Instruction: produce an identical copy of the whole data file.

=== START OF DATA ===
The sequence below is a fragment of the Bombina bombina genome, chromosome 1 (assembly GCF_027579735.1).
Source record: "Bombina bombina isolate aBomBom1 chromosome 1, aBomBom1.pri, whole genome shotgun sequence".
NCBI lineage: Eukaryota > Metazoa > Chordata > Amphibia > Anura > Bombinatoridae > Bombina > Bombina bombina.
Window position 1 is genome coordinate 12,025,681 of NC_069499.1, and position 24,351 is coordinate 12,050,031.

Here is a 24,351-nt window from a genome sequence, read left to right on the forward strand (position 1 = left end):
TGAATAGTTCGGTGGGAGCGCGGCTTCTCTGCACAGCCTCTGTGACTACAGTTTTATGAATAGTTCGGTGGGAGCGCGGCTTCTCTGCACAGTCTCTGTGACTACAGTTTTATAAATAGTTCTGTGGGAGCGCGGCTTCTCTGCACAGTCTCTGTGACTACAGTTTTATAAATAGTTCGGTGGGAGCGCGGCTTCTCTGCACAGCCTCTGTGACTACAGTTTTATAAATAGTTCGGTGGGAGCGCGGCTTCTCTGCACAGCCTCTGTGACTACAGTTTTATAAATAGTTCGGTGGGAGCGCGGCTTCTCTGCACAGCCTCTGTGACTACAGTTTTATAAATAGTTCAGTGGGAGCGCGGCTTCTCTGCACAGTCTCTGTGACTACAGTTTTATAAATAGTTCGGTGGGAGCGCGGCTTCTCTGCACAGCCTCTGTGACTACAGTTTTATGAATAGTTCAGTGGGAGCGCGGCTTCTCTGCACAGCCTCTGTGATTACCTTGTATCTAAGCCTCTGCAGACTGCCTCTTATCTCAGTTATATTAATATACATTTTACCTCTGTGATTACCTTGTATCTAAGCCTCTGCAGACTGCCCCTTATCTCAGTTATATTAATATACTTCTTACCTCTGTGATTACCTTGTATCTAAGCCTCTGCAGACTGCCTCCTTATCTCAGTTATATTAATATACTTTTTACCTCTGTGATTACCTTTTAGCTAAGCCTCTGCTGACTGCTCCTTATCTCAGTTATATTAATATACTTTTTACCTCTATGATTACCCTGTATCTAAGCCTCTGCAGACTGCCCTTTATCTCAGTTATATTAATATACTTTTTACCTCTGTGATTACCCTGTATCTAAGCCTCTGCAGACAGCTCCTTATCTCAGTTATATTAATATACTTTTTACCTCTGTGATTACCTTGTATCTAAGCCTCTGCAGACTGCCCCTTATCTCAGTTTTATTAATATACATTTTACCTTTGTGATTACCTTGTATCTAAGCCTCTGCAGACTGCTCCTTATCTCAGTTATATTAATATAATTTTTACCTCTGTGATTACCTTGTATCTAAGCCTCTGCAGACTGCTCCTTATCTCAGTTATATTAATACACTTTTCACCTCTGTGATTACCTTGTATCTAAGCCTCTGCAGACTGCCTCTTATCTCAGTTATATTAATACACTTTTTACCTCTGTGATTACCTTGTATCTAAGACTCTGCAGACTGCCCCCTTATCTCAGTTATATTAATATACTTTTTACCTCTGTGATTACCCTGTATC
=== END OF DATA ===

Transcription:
The sequence below is a fragment of the Bombina bombina genome, chromosome 1 (assembly GCF_027579735.1).
Source record: "Bombina bombina isolate aBomBom1 chromosome 1, aBomBom1.pri, whole genome shotgun sequence".
NCBI lineage: Eukaryota > Metazoa > Chordata > Amphibia > Anura > Bombinatoridae > Bombina > Bombina bombina.
Window position 1 is genome coordinate 12,025,681 of NC_069499.1, and position 24,351 is coordinate 12,050,031.

Here is a 24,351-nt window from a genome sequence, read left to right on the forward strand (position 1 = left end):
TGAATAGTTCGGTGGGAGCGCGGCTTCTCTGCACAGCCTCTGTGACTACAGTTTTATGAATAGTTCGGTGGGAGCGCGGCTTCTCTGCACAGTCTCTGTGACTACAGTTTTATAAATAGTTCTGTGGGAGCGCGGCTTCTCTGCACAGTCTCTGTGACTACAGTTTTATAAATAGTTCGGTGGGAGCGCGGCTTCTCTGCACAGCCTCTGTGACTACAGTTTTATAAATAGTTCGGTGGGAGCGCGGCTTCTCTGCACAGCCTCTGTGACTACAGTTTTATAAATAGTTCGGTGGGAGCGCGGCTTCTCTGCACAGCCTCTGTGACTACAGTTTTATAAATAGTTCAGTGGGAGCGCGGCTTCTCTGCACAGTCTCTGTGACTACAGTTTTATAAATAGTTCGGTGGGAGCGCGGCTTCTCTGCACAGCCTCTGTGACTACAGTTTTATGAATAGTTCAGTGGGAGCGCGGCTTCTCTGCACAGCCTCTGTGATTACCTTGTATCTAAGCCTCTGCAGACTGCCTCTTATCTCAGTTATATTAATATACATTTTACCTCTGTGATTACCTTGTATCTAAGCCTCTGCAGACTGCCCCTTATCTCAGTTATATTAATATACTTCTTACCTCTGTGATTACCTTGTATCTAAGCCTCTGCAGACTGCCTCCTTATCTCAGTTATATTAATATACTTTTTACCTCTGTGATTACCTTTTAGCTAAGCCTCTGCTGACTGCTCCTTATCTCAGTTATATTAATATACTTTTTACCTCTATGATTACCCTGTATCTAAGCCTCTGCAGACTGCCCTTTATCTCAGTTATATTAATATACTTTTTACCTCTGTGATTACCCTGTATCTAAGCCTCTGCAGACAGCTCCTTATCTCAGTTATATTAATATACTTTTTACCTCTGTGATTACCTTGTATCTAAGCCTCTGCAGACTGCCCCTTATCTCAGTTTTATTAATATACATTTTACCTTTGTGATTACCTTGTATCTAAGCCTCTGCAGACTGCTCCTTATCTCAGTTATATTAATATAATTTTTACCTCTGTGATTACCTTGTATCTAAGCCTCTGCAGACTGCTCCTTATCTCAGTTATATTAATACACTTTTCACCTCTGTGATTACCTTGTATCTAAGCCTCTGCAGACTGCCTCTTATCTCAGTTATATTAATACACTTTTTACCTCTGTGATTACCTTGTATCTAAGACTCTGCAGACTGCCCCCTTATCTCAGTTATATTAATATACTTTTTACCTCTGTGATTACCCTGTATC